Belshazzar's Feast (Martin painting)

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John Martin, Belshazzar's Feast, c.1821; half-size sketch held by the Yale Center for British Art

Belshazzar's Feast is an oil painting by British artist John Martin (1789–1854). It was first exhibited at the British Institution in February 1821 and won a prize of £200 for the best picture. It was so popular that it needed to be protected from the crowds by a railing, and established Martin's fame. In the words of Martin's biographer William Feaver, he "turned literary references to visual reality". Martin published mezzotint engravings in 1826 and 1832. The original painting is now held in a private collection; two smaller contemporaneous "sketches" are held by the Yale Center for British Art in New Haven, Connecticut and the Wadsworth Atheneum in Hartford, Connecticut.

The subject[edit]

The Biblical episode depicted in the painting - Belshazzar's Feast - is described in the Book of Daniel. The Babylonian king Belshazzar is said to have defiled the sacred vessels of the enslaved Israelites by using them to serve wine at a banquet. The feast was then disturbed by the appearance of a divine hand which wrote a glowing inscription on a wall - the writing on the wall - which was interpreted by the prophet Daniel as portent of Belshazzar's doom. Belshazzar was killed that night and Darius the Mede succeeded to his kingdom.

History[edit]

The painting is the second piece in a trilogy of paintings by Martin on Mesopotamian themes, starting with his The Fall of Babylon in 1819, and completed with his The Fall of Ninevah in 1828. It was inspired by a conversation with the American artist Washington Allston and perhaps also by a poem by Thomas Smart Hughes.

It shows a panoramic view of a cavernous banqueting room with columns to either side decorated with signs of the zodiac. The hall is filled with crowds of feasting Babylonians, and open to the sky, with the Hanging Gardens of Babylon above, and the Tower of Babel and a ziggurat visible in the background, lit by the moon revealed by a break in dark swirling clouds. The architecture is inspired by Egyptian, Babylonian and Indian styles. Dressed in black, Daniel stands at the centre of the foreground, interpreting the supernatural writing on the wall of the hall. Belshazzar recoils in astonishment and dread to his right, and others look on in shock and horror.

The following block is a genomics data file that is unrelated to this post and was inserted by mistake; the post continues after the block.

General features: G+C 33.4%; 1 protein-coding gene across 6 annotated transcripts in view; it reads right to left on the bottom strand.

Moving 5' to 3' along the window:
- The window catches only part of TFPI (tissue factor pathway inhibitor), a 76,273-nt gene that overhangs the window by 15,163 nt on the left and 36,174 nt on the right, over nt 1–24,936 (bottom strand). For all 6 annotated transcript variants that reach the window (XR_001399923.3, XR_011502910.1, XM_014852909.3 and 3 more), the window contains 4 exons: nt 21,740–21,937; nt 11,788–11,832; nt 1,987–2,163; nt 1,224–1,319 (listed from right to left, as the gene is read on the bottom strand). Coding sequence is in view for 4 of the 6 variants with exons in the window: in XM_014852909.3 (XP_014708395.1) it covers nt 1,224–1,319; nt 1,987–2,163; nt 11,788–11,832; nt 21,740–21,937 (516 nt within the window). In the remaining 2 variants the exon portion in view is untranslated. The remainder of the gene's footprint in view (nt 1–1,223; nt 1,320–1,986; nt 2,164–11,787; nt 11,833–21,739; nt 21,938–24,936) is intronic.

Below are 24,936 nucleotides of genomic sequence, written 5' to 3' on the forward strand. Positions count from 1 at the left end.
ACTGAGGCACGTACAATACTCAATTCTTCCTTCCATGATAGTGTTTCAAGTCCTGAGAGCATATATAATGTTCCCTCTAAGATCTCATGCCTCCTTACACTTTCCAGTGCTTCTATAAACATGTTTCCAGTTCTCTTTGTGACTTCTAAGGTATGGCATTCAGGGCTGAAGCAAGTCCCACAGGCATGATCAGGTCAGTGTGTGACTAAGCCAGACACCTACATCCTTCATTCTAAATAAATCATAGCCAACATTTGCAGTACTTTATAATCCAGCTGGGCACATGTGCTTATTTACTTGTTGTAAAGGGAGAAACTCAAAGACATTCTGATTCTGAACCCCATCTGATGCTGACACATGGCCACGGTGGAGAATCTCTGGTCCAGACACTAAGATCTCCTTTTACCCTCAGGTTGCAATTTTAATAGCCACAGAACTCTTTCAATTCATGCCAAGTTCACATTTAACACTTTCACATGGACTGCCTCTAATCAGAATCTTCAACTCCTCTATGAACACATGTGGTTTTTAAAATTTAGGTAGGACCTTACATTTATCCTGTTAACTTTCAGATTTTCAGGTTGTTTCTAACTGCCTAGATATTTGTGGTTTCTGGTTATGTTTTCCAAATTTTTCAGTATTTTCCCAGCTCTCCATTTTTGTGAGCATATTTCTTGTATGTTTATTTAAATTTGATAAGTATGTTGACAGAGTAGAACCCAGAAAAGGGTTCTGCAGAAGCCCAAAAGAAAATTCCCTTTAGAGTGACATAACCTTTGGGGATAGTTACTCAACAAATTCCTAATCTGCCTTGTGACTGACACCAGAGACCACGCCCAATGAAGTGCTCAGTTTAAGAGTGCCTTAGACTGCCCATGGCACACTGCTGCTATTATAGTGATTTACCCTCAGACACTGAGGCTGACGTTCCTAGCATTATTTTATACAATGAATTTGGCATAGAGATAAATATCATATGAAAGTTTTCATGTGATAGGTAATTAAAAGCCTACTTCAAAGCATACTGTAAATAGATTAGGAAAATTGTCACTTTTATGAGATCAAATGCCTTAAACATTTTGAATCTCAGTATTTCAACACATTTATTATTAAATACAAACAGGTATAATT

Martin published an accompanying pamphlet with a key to help viewers to interpret the painting and identify the figures and structures. Although popular with the public, Martin's painting was not a critical success. There was appreciation of the magnificent architecture and emotional content, of the scale and bold colours of the work, but criticism of his painterly technique and particularly the execution of the figures. Charles Lamb called it vulgar and bombastic.

Martin sold the painting to his former master, glass painter William Collins, for 1,000 guineas before the exhibition in 1821, and Collins made Martin agree not to reproduce the painting until Collins sold it. The Duke of Buckingham and Chandos offered Martin 800 guineas; disappointed, he commissioned Martin to paint The Destruction of Pompeii and Herculaneum instead. Collins sent the painting on an extensive tour of Britain, and it was wildly successful. By 1826, the accompanying pamphlet had reached its 45th edition. Martin was preparing to publish an engraved version in 1826 when Collins sued under the agreement not to reproduce the painting. Martin successfully claimed that he was reproducing his preliminary sketches, not the finished work, and versions of his engraving were published in 1826, in 1832, and for his Illustrations of the Bible project in 1835

The painting was bought by Liverpool merchant John Naylor in 1848. It was damaged in 1854 on its journey to Naylor's gallery at Leighton Hall near Welshpool, when the cart transporting it was hit by a train, but the painting was quickly repaired. It was rejected by the National Gallery as being too large - 160 × 249 centimetres (63 × 98 in) - and is now part of a private collection.[1] It was exhibited in 2011 at Tate Britain, next to a half-size "sketch" made by the artist himself in c.1820, 80 × 120.7 centimetres (31.5 × 47.5 in), now owned by the Yale Center for British Art. Another "sketch" is owned by the Wadsworth Atheneum.

References[edit]

  1. ^ Myrone, Martin [ed.], John Martin: Apocalypse, London, Tate publishing, 2011, pp. 99-101. ISBN 1854378899